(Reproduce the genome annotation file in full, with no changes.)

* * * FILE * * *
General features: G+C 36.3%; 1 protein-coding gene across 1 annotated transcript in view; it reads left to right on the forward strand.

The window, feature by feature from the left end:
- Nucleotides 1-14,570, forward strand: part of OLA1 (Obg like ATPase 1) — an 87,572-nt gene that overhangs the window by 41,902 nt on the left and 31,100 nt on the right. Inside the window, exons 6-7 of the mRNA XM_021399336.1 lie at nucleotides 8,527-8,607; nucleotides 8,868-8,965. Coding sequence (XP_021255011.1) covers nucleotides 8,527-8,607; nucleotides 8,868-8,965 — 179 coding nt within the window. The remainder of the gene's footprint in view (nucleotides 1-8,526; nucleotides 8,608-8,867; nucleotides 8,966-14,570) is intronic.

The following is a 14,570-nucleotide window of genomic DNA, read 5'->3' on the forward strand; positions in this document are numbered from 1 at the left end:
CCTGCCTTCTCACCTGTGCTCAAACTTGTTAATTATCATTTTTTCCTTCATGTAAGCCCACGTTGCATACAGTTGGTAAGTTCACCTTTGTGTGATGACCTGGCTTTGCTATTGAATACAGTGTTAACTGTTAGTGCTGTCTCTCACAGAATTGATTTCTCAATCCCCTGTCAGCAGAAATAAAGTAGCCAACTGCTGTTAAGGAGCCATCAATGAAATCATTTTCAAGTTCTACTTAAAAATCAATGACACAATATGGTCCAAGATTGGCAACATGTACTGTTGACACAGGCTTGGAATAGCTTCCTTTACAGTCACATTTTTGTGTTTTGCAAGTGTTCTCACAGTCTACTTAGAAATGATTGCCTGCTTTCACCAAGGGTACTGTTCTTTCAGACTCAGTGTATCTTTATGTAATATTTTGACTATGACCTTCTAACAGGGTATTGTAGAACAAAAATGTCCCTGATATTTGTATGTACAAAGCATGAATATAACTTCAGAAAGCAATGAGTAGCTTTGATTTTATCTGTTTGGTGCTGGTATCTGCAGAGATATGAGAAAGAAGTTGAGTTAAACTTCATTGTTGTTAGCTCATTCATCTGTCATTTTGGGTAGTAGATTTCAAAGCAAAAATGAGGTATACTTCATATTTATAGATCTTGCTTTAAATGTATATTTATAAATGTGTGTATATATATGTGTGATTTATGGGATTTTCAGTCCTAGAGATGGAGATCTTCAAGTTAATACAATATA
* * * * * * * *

General features: G+C 36.3%; 1 protein-coding gene across 1 annotated transcript in view; it reads left to right on the forward strand.

The window, feature by feature from the left end:
- Nucleotides 1-14,570, forward strand: part of OLA1 (Obg like ATPase 1) — an 87,572-nt gene that overhangs the window by 41,902 nt on the left and 31,100 nt on the right. Inside the window, exons 6-7 of the mRNA XM_021399336.1 lie at nucleotides 8,527-8,607; nucleotides 8,868-8,965. Coding sequence (XP_021255011.1) covers nucleotides 8,527-8,607; nucleotides 8,868-8,965 — 179 coding nt within the window. The remainder of the gene's footprint in view (nucleotides 1-8,526; nucleotides 8,608-8,867; nucleotides 8,966-14,570) is intronic.

The following is a 14,570-nucleotide window of genomic DNA, read 5'->3' on the forward strand; positions in this document are numbered from 1 at the left end:
CCTGCCTTCTCACCTGTGCTCAAACTTGTTAATTATCATTTTTTCCTTCATGTAAGCCCACGTTGCATACAGTTGGTAAGTTCACCTTTGTGTGATGACCTGGCTTTGCTATTGAATACAGTGTTAACTGTTAGTGCTGTCTCTCACAGAATTGATTTCTCAATCCCCTGTCAGCAGAAATAAAGTAGCCAACTGCTGTTAAGGAGCCATCAATGAAATCATTTTCAAGTTCTACTTAAAAATCAATGACACAATATGGTCCAAGATTGGCAACATGTACTGTTGACACAGGCTTGGAATAGCTTCCTTTACAGTCACATTTTTGTGTTTTGCAAGTGTTCTCACAGTCTACTTAGAAATGATTGCCTGCTTTCACCAAGGGTACTGTTCTTTCAGACTCAGTGTATCTTTATGTAATATTTTGACTATGACCTTCTAACAGGGTATTGTAGAACAAAAATGTCCCTGATATTTGTATGTACAAAGCATGAATATAACTTCAGAAAGCAATGAGTAGCTTTGATTTTATCTGTTTGGTGCTGGTATCTGCAGAGATATGAGAAAGAAGTTGAGTTAAACTTCATTGTTGTTAGCTCATTCATCTGTCATTTTGGGTAGTAGATTTCAAAGCAAAAATGAGGTATACTTCATATTTATAGATCTTGCTTTAAATGTATATTTATAAATGTGTGTATATATATGTGTGATTTATGGGATTTTCAGTCCTAGAGATGGAGATCTTCAAGTTAATACAATATA